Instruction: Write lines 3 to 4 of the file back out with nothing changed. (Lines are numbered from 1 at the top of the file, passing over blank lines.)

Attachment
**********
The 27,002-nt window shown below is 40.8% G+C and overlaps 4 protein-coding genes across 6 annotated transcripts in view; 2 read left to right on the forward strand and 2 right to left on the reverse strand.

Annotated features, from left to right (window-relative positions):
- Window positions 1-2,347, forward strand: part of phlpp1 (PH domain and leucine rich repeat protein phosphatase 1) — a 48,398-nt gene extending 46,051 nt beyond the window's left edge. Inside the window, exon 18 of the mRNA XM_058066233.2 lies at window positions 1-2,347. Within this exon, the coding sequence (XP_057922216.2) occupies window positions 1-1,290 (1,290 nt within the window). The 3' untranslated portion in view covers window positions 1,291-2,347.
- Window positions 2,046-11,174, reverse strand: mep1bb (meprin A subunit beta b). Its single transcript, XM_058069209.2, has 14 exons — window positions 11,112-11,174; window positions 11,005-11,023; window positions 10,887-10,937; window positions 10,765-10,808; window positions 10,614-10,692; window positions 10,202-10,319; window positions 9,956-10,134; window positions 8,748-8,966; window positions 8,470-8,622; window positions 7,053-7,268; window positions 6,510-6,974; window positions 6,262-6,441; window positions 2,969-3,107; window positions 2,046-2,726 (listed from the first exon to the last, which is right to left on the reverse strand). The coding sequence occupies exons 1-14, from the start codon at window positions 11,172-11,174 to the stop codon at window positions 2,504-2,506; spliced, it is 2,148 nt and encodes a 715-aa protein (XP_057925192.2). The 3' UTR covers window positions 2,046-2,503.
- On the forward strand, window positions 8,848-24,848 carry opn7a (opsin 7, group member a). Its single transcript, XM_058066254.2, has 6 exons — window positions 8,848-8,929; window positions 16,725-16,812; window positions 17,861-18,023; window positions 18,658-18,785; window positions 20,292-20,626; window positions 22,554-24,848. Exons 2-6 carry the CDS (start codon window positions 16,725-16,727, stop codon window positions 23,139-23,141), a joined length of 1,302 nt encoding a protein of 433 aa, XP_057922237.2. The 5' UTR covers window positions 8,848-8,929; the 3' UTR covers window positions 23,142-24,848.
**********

- Window positions 1-2,347, forward strand: part of phlpp1 (PH domain and leucine rich repeat protein phosphatase 1) — a 48,398-nt gene extending 46,051 nt beyond the window's left edge. Inside the window, exon 18 of the mRNA XM_058066233.2 lies at window positions 1-2,347. Within this exon, the coding sequence (XP_057922216.2) occupies window positions 1-1,290 (1,290 nt within the window). The 3' untranslated portion in view covers window positions 1,291-2,347.
- Window positions 2,046-11,174, reverse strand: mep1bb (meprin A subunit beta b). Its single transcript, XM_058069209.2, has 14 exons — window positions 11,112-11,174; window positions 11,005-11,023; window positions 10,887-10,937; window positions 10,765-10,808; window positions 10,614-10,692; window positions 10,202-10,319; window positions 9,956-10,134; window positions 8,748-8,966; window positions 8,470-8,622; window positions 7,053-7,268; window positions 6,510-6,974; window positions 6,262-6,441; window positions 2,969-3,107; window positions 2,046-2,726 (listed from the first exon to the last, which is right to left on the reverse strand). The coding sequence occupies exons 1-14, from the start codon at window positions 11,172-11,174 to the stop codon at window positions 2,504-2,506; spliced, it is 2,148 nt and encodes a 715-aa protein (XP_057925192.2). The 3' UTR covers window positions 2,046-2,503.